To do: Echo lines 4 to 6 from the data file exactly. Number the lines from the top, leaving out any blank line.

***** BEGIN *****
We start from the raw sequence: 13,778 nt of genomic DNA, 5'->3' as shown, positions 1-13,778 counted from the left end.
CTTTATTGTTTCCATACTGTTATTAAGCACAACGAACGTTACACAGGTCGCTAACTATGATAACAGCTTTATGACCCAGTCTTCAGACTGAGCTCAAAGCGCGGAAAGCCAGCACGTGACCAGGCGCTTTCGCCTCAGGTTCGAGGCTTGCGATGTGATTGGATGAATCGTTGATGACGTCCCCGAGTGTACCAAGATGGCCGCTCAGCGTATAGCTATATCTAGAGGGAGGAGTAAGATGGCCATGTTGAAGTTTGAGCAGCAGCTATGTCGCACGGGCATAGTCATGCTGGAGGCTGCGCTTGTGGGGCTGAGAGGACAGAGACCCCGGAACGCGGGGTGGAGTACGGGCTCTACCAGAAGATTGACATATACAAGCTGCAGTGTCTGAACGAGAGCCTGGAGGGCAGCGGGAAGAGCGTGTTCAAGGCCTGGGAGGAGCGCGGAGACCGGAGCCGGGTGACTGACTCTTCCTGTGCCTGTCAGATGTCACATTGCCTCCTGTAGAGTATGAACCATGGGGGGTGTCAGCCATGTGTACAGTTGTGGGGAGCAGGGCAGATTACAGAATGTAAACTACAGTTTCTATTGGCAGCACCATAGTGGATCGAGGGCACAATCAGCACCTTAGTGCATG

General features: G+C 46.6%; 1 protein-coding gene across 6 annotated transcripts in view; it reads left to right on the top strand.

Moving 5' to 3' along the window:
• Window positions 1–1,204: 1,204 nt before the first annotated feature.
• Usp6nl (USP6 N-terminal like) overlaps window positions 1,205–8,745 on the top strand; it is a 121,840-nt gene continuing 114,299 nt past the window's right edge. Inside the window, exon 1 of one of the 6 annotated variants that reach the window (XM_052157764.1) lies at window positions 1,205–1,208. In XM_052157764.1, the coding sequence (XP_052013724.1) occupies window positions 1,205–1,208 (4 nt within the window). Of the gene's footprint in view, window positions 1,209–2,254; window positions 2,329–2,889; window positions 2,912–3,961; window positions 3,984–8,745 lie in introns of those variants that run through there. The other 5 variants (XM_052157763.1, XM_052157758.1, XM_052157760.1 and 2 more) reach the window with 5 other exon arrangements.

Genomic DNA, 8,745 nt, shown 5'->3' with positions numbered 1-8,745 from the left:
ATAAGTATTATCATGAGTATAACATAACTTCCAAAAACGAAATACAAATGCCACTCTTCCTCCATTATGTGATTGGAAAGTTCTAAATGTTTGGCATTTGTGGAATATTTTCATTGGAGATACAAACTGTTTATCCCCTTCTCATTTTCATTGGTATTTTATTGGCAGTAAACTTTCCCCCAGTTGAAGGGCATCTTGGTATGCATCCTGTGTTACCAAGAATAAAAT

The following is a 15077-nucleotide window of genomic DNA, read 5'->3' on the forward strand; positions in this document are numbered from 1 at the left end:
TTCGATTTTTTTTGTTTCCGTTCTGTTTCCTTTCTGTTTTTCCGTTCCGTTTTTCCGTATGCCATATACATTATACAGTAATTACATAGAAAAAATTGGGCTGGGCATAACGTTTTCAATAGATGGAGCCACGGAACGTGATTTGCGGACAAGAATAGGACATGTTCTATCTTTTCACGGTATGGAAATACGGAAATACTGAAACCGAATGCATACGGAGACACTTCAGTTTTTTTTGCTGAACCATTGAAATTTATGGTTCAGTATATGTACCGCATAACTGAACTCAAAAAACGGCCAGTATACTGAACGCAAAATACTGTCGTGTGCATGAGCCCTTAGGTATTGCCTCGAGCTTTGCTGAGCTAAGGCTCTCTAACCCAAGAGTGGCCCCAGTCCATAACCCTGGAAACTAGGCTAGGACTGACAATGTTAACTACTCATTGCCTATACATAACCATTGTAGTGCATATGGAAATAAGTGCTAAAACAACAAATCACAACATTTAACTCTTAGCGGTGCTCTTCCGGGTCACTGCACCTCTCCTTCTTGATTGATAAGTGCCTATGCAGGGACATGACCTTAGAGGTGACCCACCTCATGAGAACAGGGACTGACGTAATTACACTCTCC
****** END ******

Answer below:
Moving 5' to 3' along the window:
• Window positions 1–1,204: 1,204 nt before the first annotated feature.
• Usp6nl (USP6 N-terminal like) overlaps window positions 1,205–8,745 on the top strand; it is a 121,840-nt gene continuing 114,299 nt past the window's right edge. Inside the window, exon 1 of one of the 6 annotated variants that reach the window (XM_052157764.1) lies at window positions 1,205–1,208. In XM_052157764.1, the coding sequence (XP_052013724.1) occupies window positions 1,205–1,208 (4 nt within the window). Of the gene's footprint in view, window positions 1,209–2,254; window positions 2,329–2,889; window positions 2,912–3,961; window positions 3,984–8,745 lie in introns of those variants that run through there. The other 5 variants (XM_052157763.1, XM_052157758.1, XM_052157760.1 and 2 more) reach the window with 5 other exon arrangements.